longeron and slide it up against the top longeron which by this
time has been lowered back down onto the plan. Push the strip
up fairly tight against the top longeron and proceed to mark
the lower end of that upright. Experience will tell you how
much pressure is right. Remove, cut, and, voil�, one very neat
The angles and length are perfect! You really have to work
hard to get a reject. The speed of this method and the high
degree of accuracy is miles ahead of the old ways. After one
side is built, remove it from the building board, but leave
the blocks in place to build the second side. With the jig blocks
in place it should not at all be difficult getting the two sides
the same. A little care is necessary, but then again, we always
do use a little care, don't we?
The business of cutting diagonal cross pieces is handled in
the same manner. Since we need the top view of the plan to cut
the cross pieces, I draw a basic copy of that onto a strip of
paper and staple it a few inches above the top view of the actual
plan. The assembly of the side frames is done over this drawing
using poster board triangles about 5" high x 3" at the base
to keep the frames in line and square. An extension at the base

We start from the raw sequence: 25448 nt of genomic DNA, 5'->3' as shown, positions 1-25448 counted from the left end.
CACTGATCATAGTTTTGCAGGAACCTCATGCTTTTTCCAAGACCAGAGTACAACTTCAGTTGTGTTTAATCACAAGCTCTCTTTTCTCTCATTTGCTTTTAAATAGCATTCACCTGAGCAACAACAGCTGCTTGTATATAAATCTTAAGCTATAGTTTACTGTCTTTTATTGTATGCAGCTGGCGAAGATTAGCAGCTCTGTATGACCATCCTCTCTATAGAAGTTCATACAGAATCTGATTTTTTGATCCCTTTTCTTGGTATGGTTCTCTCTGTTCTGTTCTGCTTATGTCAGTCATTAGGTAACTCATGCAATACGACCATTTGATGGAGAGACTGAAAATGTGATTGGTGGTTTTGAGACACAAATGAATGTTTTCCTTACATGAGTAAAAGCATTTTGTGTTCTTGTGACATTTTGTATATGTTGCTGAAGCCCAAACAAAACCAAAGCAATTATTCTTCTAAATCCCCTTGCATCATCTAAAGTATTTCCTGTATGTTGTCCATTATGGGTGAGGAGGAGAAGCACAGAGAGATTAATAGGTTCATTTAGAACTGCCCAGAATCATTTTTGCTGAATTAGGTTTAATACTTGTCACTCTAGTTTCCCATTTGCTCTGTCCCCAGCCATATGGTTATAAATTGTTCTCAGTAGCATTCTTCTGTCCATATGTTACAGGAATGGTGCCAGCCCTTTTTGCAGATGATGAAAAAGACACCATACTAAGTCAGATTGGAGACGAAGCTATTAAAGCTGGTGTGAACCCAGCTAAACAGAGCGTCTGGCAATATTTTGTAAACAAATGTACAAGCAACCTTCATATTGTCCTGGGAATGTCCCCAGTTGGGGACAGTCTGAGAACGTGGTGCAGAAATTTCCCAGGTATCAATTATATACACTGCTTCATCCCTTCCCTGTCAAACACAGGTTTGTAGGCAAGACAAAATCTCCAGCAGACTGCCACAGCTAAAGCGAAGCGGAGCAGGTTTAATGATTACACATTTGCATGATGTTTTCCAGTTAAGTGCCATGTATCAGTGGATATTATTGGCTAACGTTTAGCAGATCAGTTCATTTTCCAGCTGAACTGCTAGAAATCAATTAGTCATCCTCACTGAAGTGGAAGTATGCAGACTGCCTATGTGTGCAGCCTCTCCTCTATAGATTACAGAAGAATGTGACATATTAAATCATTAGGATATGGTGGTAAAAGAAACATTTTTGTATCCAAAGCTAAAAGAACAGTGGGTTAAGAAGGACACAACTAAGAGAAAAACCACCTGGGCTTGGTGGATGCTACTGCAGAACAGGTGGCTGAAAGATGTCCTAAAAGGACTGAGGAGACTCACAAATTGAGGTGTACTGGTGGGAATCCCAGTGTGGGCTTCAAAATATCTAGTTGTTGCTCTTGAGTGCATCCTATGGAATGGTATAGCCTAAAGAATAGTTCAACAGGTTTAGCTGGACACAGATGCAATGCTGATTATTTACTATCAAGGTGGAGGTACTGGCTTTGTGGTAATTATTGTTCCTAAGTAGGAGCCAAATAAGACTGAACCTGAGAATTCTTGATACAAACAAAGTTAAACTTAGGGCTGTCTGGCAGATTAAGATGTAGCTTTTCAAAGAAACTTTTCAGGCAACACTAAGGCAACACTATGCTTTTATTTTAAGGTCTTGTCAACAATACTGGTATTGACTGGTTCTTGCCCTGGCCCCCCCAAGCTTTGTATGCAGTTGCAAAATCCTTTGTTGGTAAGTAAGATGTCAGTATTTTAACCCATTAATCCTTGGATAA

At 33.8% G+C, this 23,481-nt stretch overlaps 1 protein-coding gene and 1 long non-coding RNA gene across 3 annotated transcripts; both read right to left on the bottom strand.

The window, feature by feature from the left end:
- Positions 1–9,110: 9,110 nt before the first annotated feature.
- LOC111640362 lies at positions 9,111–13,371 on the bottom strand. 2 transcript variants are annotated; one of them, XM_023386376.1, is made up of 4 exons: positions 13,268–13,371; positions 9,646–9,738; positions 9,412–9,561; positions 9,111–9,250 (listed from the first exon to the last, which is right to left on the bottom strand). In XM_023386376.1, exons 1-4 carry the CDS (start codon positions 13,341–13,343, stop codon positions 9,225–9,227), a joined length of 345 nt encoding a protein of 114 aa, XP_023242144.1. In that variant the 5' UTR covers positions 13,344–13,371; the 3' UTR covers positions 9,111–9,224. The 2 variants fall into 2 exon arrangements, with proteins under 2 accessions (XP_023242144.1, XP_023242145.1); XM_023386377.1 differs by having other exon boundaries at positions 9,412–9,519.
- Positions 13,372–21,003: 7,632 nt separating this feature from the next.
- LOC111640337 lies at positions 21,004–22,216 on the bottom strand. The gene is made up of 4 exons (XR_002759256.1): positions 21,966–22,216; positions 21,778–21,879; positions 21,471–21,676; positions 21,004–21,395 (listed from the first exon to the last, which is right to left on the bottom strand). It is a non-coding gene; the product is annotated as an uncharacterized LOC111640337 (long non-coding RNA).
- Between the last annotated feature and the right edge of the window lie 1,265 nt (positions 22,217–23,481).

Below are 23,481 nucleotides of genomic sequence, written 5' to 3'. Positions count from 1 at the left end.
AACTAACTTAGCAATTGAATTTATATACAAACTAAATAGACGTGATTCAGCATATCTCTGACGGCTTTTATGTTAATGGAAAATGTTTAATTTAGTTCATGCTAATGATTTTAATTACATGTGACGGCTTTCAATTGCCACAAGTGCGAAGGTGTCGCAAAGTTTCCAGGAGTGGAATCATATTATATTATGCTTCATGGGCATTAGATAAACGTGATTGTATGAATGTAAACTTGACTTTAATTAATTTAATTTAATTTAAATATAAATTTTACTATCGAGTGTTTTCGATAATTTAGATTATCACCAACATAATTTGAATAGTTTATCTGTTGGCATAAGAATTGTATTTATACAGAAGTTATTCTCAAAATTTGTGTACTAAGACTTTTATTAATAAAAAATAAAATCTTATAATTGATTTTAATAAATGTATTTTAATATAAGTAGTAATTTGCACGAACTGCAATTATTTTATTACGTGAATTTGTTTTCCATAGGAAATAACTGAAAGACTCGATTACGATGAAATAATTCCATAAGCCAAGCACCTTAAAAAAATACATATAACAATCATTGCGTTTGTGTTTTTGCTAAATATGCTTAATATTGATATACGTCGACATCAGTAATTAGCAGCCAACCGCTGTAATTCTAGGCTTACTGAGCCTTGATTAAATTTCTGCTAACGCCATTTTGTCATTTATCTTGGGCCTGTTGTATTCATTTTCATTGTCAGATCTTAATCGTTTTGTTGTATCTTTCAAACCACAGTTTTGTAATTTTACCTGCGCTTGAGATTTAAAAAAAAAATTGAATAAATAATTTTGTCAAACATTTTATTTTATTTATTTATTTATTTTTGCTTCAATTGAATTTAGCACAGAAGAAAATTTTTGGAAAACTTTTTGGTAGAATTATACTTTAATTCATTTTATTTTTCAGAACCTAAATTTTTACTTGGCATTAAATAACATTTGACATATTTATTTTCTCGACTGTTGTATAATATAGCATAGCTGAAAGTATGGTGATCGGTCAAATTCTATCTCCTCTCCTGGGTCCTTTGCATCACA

is bent over to a 90 degree angle to allow stapling the triangles
to the building board. For a typical model of, say, 36" span,
eight to ten of these triangles are needed. As each pair of
cross pieces is cut mark them with an arrow as before. When
gluing in place put the arrow marks towards the in- side of
For smaller models using 1/16" square such as Peanuts, life
is even simpler:
The tool, if one can dare call it that, is simply a short length
of razor blade glued onto the side of a popsicle stick. Narrow
the end of this tool to 1/4" wide to accommodate tighter inside
curves on small models. Leave no more than 5/64" projecting
from the end and glue it on using contact cement. A neat way
to measure this is to push the cutting edge of the blade through
a scrap of the chosen longeron material with about 1/64" projecting.
This simple device will be used to cut the uprights and cross-pieces
while the strip is still under the longerons. For 3/16"
and 1/4" wood on larger model the type of marker/cutter described
at the outset is made bigger, eg, two strips of 1/16" ply or
pine, 3/4" x 5" long, with a 1/2" wide opening, just over 1/4"
deep. Jig blocks 1/2" square could do for these two sizes of
So, there it is. It is not an automatic thing, but after you
get the feel of using these tools - and this will come quickly
- you will be surprised at the beauty of it. Anyone having questions
or suggestions can reach me at email@example.com, or at, Marcel
Lavoie, 111Victoria Street, Campbellton, N.B. Canada, E3N 1J6